Let me walk you through a new online workbook from the Centers for Disease Control and Prevention (CDC) that offers the most comprehensive program yet for implementing and maintaining a sharps-injury prevention program.
Steps and processes
The workbook provides a general overview of sharps-injury risks and prevention strategies and a program plan with two main components: organizational steps and operational processes.
- Organizational steps. This section's extended planning and assessment instruction is aimed at developing a sharps safety strategy. It might be useful if you're already using the continuous quality improvement (CQI) model, but might be cumbersome if you're not. CQI is a "systemic, organization-wide approach for continually improving all processes involved in the delivery of quality products and services."
You'll be asked to conduct a "baseline assessment" of your safety culture (the workbook provides a survey form for that purpose) and the procedures already in place for sharps-injury reporting and data analysis. This is to see where you need to improve. Based on the assessment, you can set an action plan. The book encourages you to pick the material that's most helpful and relevant to your facility's needs.
- Operational processes. This is the meat of the program, helping you implement a sharps-injury prevention strategy by showing you how to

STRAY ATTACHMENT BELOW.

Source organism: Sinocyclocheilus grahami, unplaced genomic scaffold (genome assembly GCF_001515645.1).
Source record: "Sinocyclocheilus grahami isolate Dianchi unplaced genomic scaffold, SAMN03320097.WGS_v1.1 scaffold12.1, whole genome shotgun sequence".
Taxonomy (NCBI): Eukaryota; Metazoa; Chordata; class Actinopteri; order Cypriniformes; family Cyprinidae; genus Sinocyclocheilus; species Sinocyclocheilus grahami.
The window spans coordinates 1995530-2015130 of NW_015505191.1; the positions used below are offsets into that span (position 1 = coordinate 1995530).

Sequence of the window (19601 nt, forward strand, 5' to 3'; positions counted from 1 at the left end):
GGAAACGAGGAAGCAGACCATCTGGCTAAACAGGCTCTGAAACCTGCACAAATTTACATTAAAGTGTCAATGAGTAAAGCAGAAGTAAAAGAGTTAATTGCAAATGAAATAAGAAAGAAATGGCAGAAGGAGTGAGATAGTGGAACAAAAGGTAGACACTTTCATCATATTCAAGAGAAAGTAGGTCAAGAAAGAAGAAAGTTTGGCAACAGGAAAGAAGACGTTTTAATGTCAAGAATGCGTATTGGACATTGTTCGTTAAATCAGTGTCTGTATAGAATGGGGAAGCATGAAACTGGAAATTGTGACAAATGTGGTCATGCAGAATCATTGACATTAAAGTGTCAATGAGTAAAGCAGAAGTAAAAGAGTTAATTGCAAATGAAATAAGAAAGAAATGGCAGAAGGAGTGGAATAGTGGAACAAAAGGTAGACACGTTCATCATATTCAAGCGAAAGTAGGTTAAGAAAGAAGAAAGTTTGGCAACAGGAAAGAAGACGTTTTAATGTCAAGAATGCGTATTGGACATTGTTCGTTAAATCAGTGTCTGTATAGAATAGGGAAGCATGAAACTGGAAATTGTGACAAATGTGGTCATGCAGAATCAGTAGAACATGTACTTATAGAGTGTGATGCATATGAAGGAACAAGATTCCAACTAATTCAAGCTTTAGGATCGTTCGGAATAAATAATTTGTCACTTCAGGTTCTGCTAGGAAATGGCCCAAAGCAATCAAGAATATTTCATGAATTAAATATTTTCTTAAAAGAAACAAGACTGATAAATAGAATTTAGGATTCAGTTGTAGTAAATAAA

- develop a system for sharps injury reporting,
- analyze sharps injury data and calculate injury rates,
- organize a team for safety product selection and evaluation, and
- implement and monitor safety devices once they are selected.
The workbook outlines content and provides links to teaching tools for conducting a sharps-injury prevention orientation or in-service. You may find the 86 pages of appendices, which include 16 forms and worksheets, particularly useful and comprehensive; they can help you
- survey attitudes on occupational exposures,
- evaluate safety devices;
- conduct root cause analyses of injuries;
- provide a way for employees to report hazards and near misses; and
- estimate the needlesticks' cost and the net cost of implementing safety devices.
Your sharps safety program
At 155 pages (download at writeOutLink("www.cdc.gov/sharpssafety",1)), the workbook provides more than smaller facilities need to develop or upgrade a sharps safety program. But for larger institutions (especially the few starting a sharps safety program), much of it could be invaluable.